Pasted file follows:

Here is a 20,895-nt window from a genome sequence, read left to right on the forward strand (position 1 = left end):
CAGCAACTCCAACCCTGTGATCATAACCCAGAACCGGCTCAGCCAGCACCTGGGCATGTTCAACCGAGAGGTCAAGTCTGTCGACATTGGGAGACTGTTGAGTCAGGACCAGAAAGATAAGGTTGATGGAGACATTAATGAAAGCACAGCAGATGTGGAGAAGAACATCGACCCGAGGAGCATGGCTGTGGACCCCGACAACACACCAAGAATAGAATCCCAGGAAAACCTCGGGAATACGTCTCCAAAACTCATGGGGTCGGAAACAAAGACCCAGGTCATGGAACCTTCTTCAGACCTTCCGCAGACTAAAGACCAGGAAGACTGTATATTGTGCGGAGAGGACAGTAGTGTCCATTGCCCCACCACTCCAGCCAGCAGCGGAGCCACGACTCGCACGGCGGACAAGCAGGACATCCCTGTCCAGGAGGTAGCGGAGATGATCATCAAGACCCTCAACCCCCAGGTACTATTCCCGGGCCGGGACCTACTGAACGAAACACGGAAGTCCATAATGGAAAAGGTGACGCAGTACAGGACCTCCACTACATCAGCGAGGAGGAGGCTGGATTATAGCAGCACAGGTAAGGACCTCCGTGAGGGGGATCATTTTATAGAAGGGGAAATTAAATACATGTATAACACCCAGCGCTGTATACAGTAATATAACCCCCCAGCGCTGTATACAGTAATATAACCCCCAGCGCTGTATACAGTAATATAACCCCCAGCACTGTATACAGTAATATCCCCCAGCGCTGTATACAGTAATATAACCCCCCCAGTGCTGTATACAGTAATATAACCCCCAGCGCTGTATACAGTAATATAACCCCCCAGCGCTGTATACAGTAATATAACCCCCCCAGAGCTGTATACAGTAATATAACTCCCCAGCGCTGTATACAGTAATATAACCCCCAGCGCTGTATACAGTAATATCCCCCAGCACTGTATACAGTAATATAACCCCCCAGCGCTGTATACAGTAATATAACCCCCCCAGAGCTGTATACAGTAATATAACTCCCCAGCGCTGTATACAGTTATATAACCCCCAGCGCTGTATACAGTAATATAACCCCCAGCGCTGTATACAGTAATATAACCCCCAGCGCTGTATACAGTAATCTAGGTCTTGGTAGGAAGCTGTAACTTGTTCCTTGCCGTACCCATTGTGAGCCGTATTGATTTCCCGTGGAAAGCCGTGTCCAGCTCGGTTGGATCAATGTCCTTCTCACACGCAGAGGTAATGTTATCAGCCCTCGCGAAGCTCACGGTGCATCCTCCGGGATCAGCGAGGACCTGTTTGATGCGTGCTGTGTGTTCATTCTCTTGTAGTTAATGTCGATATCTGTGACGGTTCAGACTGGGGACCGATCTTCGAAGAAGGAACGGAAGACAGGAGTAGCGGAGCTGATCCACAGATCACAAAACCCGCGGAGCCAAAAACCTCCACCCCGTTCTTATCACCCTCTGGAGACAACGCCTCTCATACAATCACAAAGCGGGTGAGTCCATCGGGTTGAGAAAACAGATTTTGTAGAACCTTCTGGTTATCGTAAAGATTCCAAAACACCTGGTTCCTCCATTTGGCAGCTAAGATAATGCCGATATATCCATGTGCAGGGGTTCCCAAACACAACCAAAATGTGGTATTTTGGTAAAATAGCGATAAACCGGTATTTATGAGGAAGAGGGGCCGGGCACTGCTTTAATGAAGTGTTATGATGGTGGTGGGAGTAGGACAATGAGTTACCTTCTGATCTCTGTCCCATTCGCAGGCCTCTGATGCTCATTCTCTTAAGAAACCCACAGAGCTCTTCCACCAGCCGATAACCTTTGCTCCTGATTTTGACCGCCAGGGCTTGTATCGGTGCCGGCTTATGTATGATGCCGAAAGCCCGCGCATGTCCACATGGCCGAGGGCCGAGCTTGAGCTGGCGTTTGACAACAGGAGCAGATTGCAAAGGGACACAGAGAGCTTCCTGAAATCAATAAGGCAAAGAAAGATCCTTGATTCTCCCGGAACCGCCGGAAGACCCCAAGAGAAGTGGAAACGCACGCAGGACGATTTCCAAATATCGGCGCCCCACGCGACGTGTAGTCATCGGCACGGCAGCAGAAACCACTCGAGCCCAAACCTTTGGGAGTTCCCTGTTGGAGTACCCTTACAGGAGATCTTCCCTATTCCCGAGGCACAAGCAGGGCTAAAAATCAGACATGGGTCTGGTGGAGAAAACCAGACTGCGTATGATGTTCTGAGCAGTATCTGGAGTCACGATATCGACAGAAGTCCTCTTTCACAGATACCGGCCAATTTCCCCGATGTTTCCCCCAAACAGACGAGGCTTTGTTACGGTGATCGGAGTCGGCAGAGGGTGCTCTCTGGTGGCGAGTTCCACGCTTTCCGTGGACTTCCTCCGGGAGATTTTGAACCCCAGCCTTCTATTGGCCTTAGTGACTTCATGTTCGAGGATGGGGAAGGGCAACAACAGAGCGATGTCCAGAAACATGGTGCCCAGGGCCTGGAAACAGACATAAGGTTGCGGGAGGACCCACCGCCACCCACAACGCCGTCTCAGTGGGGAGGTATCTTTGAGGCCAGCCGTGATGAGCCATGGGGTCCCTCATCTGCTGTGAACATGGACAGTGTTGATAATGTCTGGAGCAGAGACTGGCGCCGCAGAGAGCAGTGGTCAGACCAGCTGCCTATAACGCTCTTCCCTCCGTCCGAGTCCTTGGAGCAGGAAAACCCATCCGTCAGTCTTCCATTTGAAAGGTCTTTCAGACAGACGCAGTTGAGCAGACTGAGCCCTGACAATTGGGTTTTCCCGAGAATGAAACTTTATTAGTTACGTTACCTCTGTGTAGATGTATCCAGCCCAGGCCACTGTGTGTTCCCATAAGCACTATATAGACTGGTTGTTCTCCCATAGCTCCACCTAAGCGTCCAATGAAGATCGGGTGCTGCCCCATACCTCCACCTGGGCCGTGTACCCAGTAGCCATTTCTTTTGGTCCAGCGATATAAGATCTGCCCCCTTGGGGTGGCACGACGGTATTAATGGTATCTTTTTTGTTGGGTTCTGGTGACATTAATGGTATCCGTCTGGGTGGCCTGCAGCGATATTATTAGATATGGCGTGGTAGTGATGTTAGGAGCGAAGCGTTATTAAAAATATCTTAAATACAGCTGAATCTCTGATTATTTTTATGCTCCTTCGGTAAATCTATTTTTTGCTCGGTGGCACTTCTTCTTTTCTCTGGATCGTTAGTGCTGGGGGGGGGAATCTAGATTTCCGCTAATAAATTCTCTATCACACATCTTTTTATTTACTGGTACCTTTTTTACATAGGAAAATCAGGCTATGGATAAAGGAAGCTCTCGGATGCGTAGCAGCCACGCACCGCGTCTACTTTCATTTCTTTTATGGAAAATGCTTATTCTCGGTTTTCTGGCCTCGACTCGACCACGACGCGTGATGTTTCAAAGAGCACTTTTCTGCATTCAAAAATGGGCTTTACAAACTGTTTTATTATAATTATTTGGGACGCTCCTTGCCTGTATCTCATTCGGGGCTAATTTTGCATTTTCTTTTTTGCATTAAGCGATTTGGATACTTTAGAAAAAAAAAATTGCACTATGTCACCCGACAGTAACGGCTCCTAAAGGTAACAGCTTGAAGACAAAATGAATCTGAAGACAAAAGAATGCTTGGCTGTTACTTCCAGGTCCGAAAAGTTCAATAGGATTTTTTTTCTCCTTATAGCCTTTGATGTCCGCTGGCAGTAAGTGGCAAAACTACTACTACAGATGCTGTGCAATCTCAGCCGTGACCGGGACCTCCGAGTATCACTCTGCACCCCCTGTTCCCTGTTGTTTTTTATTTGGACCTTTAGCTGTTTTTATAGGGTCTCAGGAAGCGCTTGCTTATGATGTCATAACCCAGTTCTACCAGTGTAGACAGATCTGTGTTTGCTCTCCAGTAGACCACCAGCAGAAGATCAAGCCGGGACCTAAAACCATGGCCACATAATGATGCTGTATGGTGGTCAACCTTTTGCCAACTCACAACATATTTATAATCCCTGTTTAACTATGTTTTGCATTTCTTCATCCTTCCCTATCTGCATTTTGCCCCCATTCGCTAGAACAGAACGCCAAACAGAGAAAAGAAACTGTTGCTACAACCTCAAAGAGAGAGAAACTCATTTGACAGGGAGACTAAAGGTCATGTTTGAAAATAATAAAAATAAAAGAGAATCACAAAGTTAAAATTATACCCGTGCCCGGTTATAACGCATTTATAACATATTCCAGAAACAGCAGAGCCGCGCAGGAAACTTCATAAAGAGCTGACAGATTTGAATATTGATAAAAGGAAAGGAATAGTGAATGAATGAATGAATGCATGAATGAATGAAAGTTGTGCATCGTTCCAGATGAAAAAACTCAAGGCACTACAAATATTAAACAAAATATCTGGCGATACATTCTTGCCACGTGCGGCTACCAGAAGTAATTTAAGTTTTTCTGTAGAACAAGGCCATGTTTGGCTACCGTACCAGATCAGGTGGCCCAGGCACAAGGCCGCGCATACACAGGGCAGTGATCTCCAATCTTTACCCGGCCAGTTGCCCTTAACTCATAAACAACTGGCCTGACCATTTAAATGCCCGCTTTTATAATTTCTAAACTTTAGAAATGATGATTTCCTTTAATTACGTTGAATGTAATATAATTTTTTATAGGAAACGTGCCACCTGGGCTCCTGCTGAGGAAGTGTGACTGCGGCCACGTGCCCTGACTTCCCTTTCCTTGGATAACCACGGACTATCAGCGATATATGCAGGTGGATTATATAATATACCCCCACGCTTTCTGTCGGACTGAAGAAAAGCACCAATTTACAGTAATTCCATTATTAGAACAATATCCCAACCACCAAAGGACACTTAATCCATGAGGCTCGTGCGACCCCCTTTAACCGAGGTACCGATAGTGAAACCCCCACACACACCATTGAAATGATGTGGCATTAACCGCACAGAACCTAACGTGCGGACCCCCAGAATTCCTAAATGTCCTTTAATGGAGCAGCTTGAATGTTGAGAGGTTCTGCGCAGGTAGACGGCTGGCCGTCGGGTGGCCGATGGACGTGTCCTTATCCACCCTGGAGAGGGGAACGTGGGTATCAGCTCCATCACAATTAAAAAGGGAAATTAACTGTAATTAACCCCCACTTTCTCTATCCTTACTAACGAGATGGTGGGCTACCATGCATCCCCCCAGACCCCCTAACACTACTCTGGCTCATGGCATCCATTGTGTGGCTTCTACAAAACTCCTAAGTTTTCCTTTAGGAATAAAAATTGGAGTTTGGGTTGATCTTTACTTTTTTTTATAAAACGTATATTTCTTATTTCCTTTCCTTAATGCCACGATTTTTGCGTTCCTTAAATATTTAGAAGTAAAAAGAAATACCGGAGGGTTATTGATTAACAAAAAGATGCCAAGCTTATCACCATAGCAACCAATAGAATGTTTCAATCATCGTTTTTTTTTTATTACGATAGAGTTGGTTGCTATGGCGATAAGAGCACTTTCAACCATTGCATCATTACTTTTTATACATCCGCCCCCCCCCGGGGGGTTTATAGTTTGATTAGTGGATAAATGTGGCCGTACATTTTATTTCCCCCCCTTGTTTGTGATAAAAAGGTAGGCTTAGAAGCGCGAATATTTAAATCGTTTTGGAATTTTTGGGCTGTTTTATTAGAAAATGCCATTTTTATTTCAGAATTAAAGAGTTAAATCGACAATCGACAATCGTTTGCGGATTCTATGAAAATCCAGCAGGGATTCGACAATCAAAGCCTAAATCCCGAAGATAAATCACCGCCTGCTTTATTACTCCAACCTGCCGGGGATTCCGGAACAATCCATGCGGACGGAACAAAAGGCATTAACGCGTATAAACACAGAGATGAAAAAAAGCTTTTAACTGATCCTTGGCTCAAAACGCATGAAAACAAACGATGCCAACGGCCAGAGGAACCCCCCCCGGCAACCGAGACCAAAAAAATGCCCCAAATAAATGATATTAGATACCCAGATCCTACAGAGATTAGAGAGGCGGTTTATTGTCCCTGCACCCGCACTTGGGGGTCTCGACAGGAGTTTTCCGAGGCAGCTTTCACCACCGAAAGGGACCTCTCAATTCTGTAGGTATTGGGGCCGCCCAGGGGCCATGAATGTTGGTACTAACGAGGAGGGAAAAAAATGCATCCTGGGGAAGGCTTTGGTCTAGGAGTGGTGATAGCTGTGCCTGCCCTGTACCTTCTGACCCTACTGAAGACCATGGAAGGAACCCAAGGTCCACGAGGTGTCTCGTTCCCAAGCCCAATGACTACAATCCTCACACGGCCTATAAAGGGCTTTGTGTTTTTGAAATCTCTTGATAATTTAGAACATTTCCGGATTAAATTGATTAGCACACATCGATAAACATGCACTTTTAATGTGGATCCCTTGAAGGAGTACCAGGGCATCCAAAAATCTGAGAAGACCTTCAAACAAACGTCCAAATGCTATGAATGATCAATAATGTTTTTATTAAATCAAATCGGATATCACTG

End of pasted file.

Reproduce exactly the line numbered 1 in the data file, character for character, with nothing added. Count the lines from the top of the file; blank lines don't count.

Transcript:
Here is a 20,895-nt window from a genome sequence, read left to right on the forward strand (position 1 = left end):